Take the 2-minute tour ×
Stack Overflow is a question and answer site for professional and enthusiast programmers. It's 100% free, no registration required.

I have an application that needs to be delivered as a package.

  1. What are the best among EXE and MSI Installers, and why?
  2. Is there any open source tool to decompile the EXE or MSI?
share|improve this question

6 Answers 6

up vote 3 down vote accepted

Many installers these days use MSI internally although they're distributed as EXE. You need an EXE to ensure all the prerequisites are installed: .NET framework, for example; and it installs the prerequisites if they're not. Then it extracts the MSI package which handles the rest of the installation.

MSI provides some advanced install features:

  • rollback support: if something failed during installation, it returns the system to the state before installation started.
  • repair: if your application stopped functioning correctly, users can use this feature to reinstall the application. It restores missing files, registry entries.
  • updates/upgrades: MSI handles application updates/upgrades. MSI package can be configured to automatically the previous version of the application when user starts installation of a newer version. This happens transparently to user: it looks as if only the new version is installed.
  • patches: MSI supports patches. When only several files of your application are modified, you can update them using a patch package (MSP). The patch will be smaller than the full package.
  • advertised shortcuts: you can allow users to not install some features of your application unless they're used. When users access such a feature, MSI installs the necessary files.

Though it takes some time to learn the technology.


You can do anything from an EXE file, while MSI is for installation only. Inno Setup and NSIS installation packages are distributed as exe files. They have a scripting language which describes installation steps.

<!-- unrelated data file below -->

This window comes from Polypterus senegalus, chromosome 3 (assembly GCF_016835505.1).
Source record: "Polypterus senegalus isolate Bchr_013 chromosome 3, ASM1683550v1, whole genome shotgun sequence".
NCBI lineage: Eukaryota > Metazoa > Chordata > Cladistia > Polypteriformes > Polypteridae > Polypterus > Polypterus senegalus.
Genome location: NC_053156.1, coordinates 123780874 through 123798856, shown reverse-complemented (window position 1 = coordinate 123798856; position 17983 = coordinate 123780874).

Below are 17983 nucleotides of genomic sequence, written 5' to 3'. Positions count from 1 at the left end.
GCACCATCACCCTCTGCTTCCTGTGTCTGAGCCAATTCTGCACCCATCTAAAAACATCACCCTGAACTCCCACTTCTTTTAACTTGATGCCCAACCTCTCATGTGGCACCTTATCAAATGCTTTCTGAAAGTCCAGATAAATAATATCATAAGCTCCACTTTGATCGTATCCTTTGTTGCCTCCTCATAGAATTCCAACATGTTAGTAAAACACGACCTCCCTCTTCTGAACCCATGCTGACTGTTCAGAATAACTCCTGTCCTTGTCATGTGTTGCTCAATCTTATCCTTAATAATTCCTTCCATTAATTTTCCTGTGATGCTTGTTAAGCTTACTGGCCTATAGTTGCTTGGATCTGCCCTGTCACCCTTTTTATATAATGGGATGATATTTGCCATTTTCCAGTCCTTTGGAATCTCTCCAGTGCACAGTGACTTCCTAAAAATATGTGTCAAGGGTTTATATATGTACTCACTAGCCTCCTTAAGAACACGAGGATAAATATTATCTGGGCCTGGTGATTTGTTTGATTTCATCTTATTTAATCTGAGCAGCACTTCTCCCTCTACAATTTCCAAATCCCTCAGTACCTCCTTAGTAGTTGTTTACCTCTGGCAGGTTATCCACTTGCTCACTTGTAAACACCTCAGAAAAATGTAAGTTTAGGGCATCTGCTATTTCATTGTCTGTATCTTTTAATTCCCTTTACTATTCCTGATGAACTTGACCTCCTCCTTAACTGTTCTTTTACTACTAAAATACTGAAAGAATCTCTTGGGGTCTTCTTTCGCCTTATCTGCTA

WiX toolset has MSI decompiler called dark.

share|improve this answer

It depends on what kind of EXE you are talking about.

MSI is setup package that is run by Windows Installer. If you make setup project with Visual Studio it will provide both MSI and EXE for you. EXE in this case just a bootstrapper (MSI or EXE). It will run MSI after checks that Windows Installer is in place.

If you use other tools like InnoSetup, this EXE is a setup package itself, not a bootstrapper.

Regarding to your question about MSI editor: Orca MSI Editor.

If don't need need very complicated installer, I suggest using Visual Studio setup project as it is simple, yet powerful enough.

share|improve this answer

check Difference between EXE and MSI

share|improve this answer

I posted a summary of some MSI benefits (and problems) on serverfault.com:

http://serverfault.com/questions/11670/advantages-of-using-msi-files

share|improve this answer

MSI is a Microsoft Installer, it is newer than the older EXE , Wise Installer and many others support it. It allows for a smarter install with what needs to be deployed (like CAB files, and registry settings etc...) and it can check for previous installs etc..

MSI are ONLY installations, while EXE can do other things like run.

I would use InstallShield and build an MSI

I'm unsure about #2

share|improve this answer

You can just tell Visual Studio to make your application into an MSI/EXE. If that works and does what you want, just do that. It much effort on your part creating an installer.

MSI means you are using Microsoft's Installer. Microsoft has legitimate reasons for recommending (i.e., not giving your application Certification) MSI. However, a good MSI is tough to produce, so I don't recommend it unless you need your application to be certified.

If you don't require certification, I recommend Inno Setup, along with a front-end like ISTool. It's easy to use and gives you simple interfaces to perform most common installer tasks. In a pinch, it supports scripting to allow you to do anything it doesn't support.

share|improve this answer

Your Answer

 
discard

By posting your answer, you agree to the privacy policy and terms of service.

Not the answer you're looking for? Browse other questions tagged or ask your own question.